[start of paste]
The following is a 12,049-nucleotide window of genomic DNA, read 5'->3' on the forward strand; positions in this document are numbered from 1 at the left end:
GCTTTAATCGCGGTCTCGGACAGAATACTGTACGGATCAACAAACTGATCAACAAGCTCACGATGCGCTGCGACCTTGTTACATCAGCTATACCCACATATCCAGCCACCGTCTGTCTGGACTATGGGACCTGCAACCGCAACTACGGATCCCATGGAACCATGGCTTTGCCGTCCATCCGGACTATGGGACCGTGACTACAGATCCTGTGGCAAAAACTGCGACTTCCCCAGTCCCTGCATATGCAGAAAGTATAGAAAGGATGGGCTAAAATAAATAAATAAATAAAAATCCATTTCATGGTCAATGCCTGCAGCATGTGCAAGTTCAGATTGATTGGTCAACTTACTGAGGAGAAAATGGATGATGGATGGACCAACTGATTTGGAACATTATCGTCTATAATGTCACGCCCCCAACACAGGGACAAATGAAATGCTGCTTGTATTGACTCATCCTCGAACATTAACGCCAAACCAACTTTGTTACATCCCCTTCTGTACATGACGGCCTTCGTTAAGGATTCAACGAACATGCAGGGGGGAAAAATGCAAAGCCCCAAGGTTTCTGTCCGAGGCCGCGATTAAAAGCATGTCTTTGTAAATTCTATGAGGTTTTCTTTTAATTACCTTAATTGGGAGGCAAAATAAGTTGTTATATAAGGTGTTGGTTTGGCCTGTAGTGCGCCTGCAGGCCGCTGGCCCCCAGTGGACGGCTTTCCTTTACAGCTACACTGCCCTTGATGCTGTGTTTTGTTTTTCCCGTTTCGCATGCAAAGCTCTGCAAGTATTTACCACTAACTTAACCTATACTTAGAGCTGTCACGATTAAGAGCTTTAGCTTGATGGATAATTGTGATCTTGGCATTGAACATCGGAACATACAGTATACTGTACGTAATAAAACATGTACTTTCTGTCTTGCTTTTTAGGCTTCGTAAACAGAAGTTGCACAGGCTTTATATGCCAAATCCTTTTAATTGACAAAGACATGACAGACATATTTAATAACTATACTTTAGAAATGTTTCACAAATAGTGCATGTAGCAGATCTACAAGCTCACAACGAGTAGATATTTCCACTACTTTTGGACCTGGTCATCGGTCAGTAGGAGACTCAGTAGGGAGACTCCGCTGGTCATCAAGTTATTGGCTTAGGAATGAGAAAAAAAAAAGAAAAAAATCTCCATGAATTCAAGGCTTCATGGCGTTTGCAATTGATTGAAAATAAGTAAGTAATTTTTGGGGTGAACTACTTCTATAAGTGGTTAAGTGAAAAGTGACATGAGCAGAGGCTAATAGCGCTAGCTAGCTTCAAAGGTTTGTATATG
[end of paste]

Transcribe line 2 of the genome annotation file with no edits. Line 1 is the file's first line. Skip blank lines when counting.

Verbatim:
GCTTTAATCGCGGTCTCGGACAGAATACTGTACGGATCAACAAACTGATCAACAAGCTCACGATGCGCTGCGACCTTGTTACATCAGCTATACCCACATATCCAGCCACCGTCTGTCTGGACTATGGGACCTGCAACCGCAACTACGGATCCCATGGAACCATGGCTTTGCCGTCCATCCGGACTATGGGACCGTGACTACAGATCCTGTGGCAAAAACTGCGACTTCCCCAGTCCCTGCATATGCAGAAAGTATAGAAAGGATGGGCTAAAATAAATAAATAAATAAAAATCCATTTCATGGTCAATGCCTGCAGCATGTGCAAGTTCAGATTGATTGGTCAACTTACTGAGGAGAAAATGGATGATGGATGGACCAACTGATTTGGAACATTATCGTCTATAATGTCACGCCCCCAACACAGGGACAAATGAAATGCTGCTTGTATTGACTCATCCTCGAACATTAACGCCAAACCAACTTTGTTACATCCCCTTCTGTACATGACGGCCTTCGTTAAGGATTCAACGAACATGCAGGGGGGAAAAATGCAAAGCCCCAAGGTTTCTGTCCGAGGCCGCGATTAAAAGCATGTCTTTGTAAATTCTATGAGGTTTTCTTTTAATTACCTTAATTGGGAGGCAAAATAAGTTGTTATATAAGGTGTTGGTTTGGCCTGTAGTGCGCCTGCAGGCCGCTGGCCCCCAGTGGACGGCTTTCCTTTACAGCTACACTGCCCTTGATGCTGTGTTTTGTTTTTCCCGTTTCGCATGCAAAGCTCTGCAAGTATTTACCACTAACTTAACCTATACTTAGAGCTGTCACGATTAAGAGCTTTAGCTTGATGGATAATTGTGATCTTGGCATTGAACATCGGAACATACAGTATACTGTACGTAATAAAACATGTACTTTCTGTCTTGCTTTTTAGGCTTCGTAAACAGAAGTTGCACAGGCTTTATATGCCAAATCCTTTTAATTGACAAAGACATGACAGACATATTTAATAACTATACTTTAGAAATGTTTCACAAATAGTGCATGTAGCAGATCTACAAGCTCACAACGAGTAGATATTTCCACTACTTTTGGACCTGGTCATCGGTCAGTAGGAGACTCAGTAGGGAGACTCCGCTGGTCATCAAGTTATTGGCTTAGGAATGAGAAAAAAAAAAGAAAAAAATCTCCATGAATTCAAGGCTTCATGGCGTTTGCAATTGATTGAAAATAAGTAAGTAATTTTTGGGGTGAACTACTTCTATAAGTGGTTAAGTGAAAAGTGACATGAGCAGAGGCTAATAGCGCTAGCTAGCTTCAAAGGTTTGTATATG